There is less competition (except few navigation and underwater photography) in scuba when compared to the other sports. This means that a scuba diver doesn’t get a gold medal and/or step on a platform to accept a bunch of flowers. So, it is actually a little bit hard to call someone “a good diver.”
In scuba, there are two kind of “goodness”.
1- In terms of technique
2- In terms of consciousness
When these two are combined, a scuba diver becomes real good at it. If only one is owned, they are only scuba divers, if none is owned, they got a long way to go.
Becoming Good In Technique
Scuba diving is a technical sport. You not only need to know the current basics, but every detail. Starting from the academic knowledge to advanced diving skills underwater, a scuba diver should be a master in this field.
By reading every diving book -starting from your diving course manual- and article on the internet (divewithseaman.com has and will have good technical articles for both beginners and advanced divers), buy diving magazines, attending scuba seminars, fairs and such.
You should collect your questions that you haven’t been able to find answers by doing the above part. And then ask these questions to your scuba instructor.
There are great documentaries by which you can learn a lot. Net Geo is a great teacher.
Advised Academic Courses
Chosen diving courses should be fun ofcourse, but most importantly, should make a good diver. SSI’s Science of Diving Course forexample, teaches a diver how physiology works for a diver. Great way to improve. When you know these, you master the dive planning, dive illneses (why these happen and gow to prevent), how a diver’d body is affected by increasing and decreasing pressure and such.
Another example is the Equipment Specialty Course given by almost every dive agency (click here to go to article about dive agencies). A diver learns about every single diving equipment and function of every pieces, maintenance, simple repair and most importantly, mechanism of functioning of the scuba gear.
Advised In-Water Courses
Courses about your buoyancy could be a very good start for a diver’s career. A diver who has the entrance level diver certification has nor perfect balance underwater. To be able to get this balance, you should master in controlling your BCD and know about getting the ideal amount of weight. In diver buoyancy, learning to use your lung volume is another topic to talk about. This kind of knowledge and dive experince can be gained as a specialty in some of the diving agencies.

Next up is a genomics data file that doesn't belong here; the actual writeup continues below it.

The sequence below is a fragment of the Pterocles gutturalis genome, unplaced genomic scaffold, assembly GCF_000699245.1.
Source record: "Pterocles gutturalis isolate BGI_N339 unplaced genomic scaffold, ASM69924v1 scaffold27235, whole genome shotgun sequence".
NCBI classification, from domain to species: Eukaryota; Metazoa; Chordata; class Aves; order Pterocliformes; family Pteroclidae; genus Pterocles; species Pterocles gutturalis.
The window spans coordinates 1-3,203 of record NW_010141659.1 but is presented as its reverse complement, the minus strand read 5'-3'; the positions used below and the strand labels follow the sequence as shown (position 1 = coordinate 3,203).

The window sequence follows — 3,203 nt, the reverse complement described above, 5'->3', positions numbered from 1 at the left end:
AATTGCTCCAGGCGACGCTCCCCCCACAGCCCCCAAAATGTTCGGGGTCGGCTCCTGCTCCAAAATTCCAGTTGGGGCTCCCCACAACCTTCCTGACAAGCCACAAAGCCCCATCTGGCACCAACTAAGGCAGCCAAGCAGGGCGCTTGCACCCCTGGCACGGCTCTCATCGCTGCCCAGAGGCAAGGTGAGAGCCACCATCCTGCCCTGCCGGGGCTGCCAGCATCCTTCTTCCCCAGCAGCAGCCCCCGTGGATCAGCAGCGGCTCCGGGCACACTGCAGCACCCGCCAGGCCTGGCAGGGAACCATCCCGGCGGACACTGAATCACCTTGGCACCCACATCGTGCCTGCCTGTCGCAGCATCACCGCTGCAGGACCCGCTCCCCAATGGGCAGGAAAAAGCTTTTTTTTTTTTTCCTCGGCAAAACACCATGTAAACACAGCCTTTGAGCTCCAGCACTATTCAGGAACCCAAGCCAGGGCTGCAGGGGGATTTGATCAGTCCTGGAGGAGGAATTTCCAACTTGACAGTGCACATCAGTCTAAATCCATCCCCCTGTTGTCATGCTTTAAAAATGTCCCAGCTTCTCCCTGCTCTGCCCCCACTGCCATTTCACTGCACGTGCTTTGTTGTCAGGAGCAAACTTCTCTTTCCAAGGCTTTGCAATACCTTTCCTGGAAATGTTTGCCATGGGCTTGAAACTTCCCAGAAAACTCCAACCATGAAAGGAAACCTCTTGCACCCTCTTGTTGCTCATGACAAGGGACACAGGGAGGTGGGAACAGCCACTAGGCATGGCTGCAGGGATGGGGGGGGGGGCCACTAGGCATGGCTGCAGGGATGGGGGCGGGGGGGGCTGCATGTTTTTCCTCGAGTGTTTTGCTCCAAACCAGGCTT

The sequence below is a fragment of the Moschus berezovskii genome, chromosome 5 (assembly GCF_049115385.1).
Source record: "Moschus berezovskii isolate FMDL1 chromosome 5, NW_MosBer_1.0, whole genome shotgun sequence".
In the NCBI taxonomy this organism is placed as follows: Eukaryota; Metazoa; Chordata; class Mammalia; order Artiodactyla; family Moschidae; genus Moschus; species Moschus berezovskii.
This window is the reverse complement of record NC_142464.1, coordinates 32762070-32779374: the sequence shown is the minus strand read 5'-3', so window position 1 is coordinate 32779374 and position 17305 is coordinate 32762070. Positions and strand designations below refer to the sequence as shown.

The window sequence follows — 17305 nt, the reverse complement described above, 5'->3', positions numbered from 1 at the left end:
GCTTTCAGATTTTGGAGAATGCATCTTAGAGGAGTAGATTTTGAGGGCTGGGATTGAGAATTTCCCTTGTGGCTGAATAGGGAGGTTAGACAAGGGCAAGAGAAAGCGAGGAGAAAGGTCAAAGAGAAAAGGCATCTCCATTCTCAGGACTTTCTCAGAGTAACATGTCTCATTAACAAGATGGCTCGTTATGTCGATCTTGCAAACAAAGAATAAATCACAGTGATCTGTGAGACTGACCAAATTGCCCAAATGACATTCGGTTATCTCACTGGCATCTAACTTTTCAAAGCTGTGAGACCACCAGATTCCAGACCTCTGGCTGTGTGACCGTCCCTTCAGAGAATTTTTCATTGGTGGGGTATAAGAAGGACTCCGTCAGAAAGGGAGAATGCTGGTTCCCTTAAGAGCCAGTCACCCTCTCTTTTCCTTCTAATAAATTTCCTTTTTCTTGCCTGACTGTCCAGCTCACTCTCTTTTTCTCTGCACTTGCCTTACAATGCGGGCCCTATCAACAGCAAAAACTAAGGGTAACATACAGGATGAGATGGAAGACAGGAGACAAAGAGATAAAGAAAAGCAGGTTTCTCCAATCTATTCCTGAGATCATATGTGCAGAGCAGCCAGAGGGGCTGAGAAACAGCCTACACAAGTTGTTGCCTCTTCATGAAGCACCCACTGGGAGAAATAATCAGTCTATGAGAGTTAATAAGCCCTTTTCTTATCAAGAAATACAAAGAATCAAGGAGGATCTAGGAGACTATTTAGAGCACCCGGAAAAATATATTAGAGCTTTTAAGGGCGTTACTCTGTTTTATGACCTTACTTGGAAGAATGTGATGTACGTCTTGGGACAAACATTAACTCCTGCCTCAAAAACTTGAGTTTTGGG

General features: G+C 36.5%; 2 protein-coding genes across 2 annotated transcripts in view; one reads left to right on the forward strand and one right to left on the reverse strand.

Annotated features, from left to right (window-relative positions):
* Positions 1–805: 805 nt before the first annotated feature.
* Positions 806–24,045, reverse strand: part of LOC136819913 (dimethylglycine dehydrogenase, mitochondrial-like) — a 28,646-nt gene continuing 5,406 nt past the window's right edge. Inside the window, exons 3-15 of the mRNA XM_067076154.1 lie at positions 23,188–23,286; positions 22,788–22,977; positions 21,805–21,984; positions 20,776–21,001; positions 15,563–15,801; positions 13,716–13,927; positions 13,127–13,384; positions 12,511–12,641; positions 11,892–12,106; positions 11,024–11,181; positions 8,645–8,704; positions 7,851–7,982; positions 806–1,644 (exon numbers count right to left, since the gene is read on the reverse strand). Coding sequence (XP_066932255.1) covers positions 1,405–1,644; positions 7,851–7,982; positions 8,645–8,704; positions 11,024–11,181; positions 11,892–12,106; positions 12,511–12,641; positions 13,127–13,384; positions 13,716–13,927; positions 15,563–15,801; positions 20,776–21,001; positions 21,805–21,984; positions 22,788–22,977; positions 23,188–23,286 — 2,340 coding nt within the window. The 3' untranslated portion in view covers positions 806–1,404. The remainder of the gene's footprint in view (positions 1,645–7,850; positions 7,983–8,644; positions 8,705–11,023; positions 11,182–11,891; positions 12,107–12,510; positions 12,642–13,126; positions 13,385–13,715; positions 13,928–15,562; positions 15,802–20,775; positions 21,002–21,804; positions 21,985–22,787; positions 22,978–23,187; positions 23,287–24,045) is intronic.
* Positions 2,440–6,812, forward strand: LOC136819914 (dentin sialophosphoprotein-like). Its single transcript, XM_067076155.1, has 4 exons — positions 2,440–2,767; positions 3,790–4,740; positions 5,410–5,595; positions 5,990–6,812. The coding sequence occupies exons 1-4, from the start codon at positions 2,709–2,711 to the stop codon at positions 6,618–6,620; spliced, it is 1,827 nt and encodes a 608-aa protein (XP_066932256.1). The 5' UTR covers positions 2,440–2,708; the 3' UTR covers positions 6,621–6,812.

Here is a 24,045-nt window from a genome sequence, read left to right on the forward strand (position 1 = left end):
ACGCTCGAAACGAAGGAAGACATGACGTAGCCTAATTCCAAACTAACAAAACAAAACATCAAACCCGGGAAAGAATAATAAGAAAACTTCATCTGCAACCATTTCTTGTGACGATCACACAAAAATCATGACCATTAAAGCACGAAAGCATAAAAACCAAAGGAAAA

To be able to learn the pressure-volume-density relation, Deep Diving is a must (should be taken as a course from a professional who has the proper credit for this course). You see how colors change when you go deeper, how pressure increases and so density of the air that you breath. Effective air usage can also be improved in deep diving with a qualified instructor.
Night Diving is another courses that I advise for the divers. Night Diving makes a good diver, yet it is another dive “culture”. Small fish go hiding, hunters come out and you see different kind of animals. Using a torch and learning the hand signals by using a torch is important and plays an important role in improvment of a diver’s diving skills. Navigation is another story at night. You realise the darkness and how a diver can easily loose the way, thus the importance of a compass is understood.
I can add Navigation Course to fulfill this need. How to use a compass should be learned.
These diving courses help make a good diver. But the key, is the diver him/her self. The desire to learn and discover make a good diver. Let’s look at the other side.
Consciousness in Scuba Diving?
A scuba diver is also an ocean ranger. If there is no flora and fauna underwater, then we’d dive for nothing. Besides diving, for ecologic issues, all the underwater life should remain underwater in good health.
When a diver applies this kind of behavior, other divers and instructors show respect. This behavior and the resulting respect makes a good diver.
Also read: Consciousness in Diving.
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